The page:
On the web this week, Sri Lanka attempts to deal with its human-elephant relationship, scuba diving grandmothers discover an unexpected sea snake population, and a mysterious oil spill off the coast of Brazil.

Picture credit: Rachel Nuwer

“Sri Lanka has the highest level of human-elephant conflict in the world,” says Prithiviraj Fernando, chairman of the Centre for Conservation and Research in Tissamaharama. “Wherever there are people and elephants, there’s conflict.”

For more than 70 years, Sri Lanka has attempted to solve the problem by moving elephants to national parks. According to the government’s approach, the world’s second-largest land animal belongs in protected areas surrounded by electric fencing, while people belong everywhere else.

Picture credit: Claire Goiran/UNC

A group of snorkelling grandmothers who swim up to 3km five days a week have uncovered a large population of venomous sea snakes in a bay in Noumea where scientists once believed they were rare. Claire Goiran from the University of New Caledonia and Professor Rick Shine from Australia’s Macquarie University were studying a small harmless species known as the turtle‐headed sea snake located in the Baie des Citrons, but would occasionally encounter the 1.5 metre-long venomous greater sea snake, also known as the olive-headed sea snake.

Goiran and Shine believed the greater sea snake was an anomaly in the popular swimming bay as it had only been spotted about six times over 15 years. From 2013, they decided to take a closer look at the greater sea snake to better understand its importance to the bay’s ecosystem.

Picture credit: Antonello Veneri / AFP

It washed ashore in early September, thick globs of oil that appeared from out of nowhere and defied explanation. In the weeks since, the mysterious sludge — 600 tons, the largest spill in Brazil’s history — has tarred more than 1,600 kilometres of shoreline, polluted some of the country’s most beautiful beaches and killed all sorts of marine life.

But despite the time that has passed — and the damage done – the most important questions remain unanswered. Where is the oil coming from? And how can it be stopped?

Picture credit: Noel Celis/AFP/Getty Images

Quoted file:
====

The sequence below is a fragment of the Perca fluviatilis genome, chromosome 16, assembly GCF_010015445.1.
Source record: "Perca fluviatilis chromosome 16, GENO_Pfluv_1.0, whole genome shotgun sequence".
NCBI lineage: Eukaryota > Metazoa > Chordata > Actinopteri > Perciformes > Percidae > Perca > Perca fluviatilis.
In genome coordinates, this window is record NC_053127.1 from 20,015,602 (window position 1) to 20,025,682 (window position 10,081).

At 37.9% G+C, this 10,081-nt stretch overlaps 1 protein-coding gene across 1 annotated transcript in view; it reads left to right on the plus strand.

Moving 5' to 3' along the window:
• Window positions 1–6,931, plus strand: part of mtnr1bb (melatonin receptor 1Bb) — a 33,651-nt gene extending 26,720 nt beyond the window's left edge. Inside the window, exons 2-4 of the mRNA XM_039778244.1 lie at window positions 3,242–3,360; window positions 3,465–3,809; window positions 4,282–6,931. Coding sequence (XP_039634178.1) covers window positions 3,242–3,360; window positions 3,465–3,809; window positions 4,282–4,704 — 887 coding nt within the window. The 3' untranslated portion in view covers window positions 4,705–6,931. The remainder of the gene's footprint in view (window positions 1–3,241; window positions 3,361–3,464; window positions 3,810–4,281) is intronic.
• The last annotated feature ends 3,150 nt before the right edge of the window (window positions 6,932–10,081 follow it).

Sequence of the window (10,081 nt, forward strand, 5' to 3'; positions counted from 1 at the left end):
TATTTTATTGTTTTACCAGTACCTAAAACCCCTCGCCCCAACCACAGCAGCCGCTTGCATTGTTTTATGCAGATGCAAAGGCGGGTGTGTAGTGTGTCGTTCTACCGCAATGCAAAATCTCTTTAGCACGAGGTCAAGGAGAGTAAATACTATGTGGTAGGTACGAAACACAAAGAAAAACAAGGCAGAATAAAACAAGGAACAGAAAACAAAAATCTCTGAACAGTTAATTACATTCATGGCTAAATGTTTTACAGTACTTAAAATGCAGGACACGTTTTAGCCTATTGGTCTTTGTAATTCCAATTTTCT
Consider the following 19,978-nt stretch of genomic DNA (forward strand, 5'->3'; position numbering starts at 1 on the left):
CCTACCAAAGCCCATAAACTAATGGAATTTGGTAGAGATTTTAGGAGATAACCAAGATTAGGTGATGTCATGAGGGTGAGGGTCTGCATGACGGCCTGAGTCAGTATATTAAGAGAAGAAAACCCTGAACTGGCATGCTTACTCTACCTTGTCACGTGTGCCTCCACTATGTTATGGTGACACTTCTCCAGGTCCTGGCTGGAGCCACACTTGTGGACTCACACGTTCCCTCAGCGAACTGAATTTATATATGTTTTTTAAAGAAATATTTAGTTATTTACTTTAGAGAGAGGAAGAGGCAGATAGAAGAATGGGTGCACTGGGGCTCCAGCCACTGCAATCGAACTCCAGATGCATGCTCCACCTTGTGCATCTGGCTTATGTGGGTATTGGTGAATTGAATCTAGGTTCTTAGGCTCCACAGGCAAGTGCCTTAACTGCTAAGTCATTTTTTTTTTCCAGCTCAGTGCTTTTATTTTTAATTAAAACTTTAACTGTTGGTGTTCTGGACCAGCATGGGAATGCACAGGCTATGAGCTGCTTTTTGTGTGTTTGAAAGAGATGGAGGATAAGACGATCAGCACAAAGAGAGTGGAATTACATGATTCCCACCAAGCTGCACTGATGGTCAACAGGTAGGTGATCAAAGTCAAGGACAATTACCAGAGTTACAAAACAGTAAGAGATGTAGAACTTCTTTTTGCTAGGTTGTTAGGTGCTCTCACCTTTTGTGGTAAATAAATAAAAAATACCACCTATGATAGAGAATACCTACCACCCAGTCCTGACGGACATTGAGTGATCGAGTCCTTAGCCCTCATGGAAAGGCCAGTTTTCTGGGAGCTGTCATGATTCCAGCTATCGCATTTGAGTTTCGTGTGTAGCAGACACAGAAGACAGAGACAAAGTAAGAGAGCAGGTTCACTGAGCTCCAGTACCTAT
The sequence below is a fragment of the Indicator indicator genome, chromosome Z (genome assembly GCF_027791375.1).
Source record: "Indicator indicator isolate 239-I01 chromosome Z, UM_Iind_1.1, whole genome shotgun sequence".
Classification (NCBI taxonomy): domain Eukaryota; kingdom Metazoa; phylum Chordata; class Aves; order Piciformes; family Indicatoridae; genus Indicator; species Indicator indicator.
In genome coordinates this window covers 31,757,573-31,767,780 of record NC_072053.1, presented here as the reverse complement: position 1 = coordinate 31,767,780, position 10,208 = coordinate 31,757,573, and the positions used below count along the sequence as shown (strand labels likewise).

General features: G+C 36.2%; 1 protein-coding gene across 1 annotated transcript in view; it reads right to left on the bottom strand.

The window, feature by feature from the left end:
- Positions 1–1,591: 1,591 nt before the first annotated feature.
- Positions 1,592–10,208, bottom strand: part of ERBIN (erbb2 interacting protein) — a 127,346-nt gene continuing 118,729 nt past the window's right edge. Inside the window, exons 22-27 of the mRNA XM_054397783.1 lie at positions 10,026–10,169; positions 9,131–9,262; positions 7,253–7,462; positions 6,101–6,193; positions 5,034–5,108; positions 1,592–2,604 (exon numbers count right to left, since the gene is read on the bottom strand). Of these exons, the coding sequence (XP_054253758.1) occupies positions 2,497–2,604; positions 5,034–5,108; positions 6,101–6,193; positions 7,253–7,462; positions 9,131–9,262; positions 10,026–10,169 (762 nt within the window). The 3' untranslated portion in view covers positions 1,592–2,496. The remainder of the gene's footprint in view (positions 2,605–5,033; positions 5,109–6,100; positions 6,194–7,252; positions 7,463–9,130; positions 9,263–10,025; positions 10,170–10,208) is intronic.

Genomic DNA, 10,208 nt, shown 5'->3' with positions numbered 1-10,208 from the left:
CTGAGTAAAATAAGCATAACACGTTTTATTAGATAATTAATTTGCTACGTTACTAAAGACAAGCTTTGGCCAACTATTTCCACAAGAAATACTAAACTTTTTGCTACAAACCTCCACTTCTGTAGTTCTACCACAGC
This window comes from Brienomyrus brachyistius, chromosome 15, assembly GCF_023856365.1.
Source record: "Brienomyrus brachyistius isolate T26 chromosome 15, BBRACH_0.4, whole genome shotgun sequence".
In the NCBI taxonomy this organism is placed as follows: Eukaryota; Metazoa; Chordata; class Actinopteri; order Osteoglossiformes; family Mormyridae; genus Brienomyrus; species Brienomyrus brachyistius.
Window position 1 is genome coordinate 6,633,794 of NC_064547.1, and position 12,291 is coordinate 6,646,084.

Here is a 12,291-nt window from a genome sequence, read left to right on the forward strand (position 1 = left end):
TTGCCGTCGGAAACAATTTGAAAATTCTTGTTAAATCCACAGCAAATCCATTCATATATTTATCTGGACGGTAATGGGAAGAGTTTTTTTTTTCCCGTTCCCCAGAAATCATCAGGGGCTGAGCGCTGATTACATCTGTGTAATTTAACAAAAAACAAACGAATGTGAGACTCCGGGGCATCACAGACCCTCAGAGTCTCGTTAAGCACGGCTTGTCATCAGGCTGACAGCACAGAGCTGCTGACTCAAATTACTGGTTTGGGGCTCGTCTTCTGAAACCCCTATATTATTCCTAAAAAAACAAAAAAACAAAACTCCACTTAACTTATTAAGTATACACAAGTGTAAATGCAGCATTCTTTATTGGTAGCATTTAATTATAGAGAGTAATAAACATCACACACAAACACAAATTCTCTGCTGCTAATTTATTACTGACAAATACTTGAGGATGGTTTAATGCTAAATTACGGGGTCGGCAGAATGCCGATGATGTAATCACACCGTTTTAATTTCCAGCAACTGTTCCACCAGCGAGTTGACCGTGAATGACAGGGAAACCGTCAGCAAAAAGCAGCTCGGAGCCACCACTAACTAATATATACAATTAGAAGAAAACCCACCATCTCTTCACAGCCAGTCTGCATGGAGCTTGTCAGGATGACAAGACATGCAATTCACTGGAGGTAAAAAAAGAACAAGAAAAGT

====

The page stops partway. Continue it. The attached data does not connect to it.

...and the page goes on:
Coca-Cola was found for the second year in a row to be the most polluting brand in a global audit of plastic trash conducted by the Break Free From Plastic global movement. The giant soda company was responsible for more plastic litter than the next top three polluters combined.

Reaffirming the importance of sustainable environmental practices, Stellenbosch Wine Routes this week signed the Porto Protocol, committing the leading wine route in South Africa to an accelerated contribution towards climate change mitigation.

Launched by former US President Barack Obama in 2018, the Porto Protocol is a global sustainable initiative signed by companies across numerous industries. These have pledged to play their part in employing and sharing sustainable environmental practices to combat climate change.

Picture credit: Farmer’s Weekly

Urban agriculture has a major role to play in providing healthy, affordable and accessible food to poor urban households in South Africa, according to Prof Juaneé Cilliers, chair of the Urban and Regional Planning Unit for Environmental Sciences and Management at North-West University.

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Continuing from last week, is part two in a six-part documentary series on global cities and the development of urban networks as the emerging geography of connectivity in an age of globalization. In this part we look at the historical development of urban centers from ancient times through to the industrial revolution. Produced by: https://systemsinnovation.io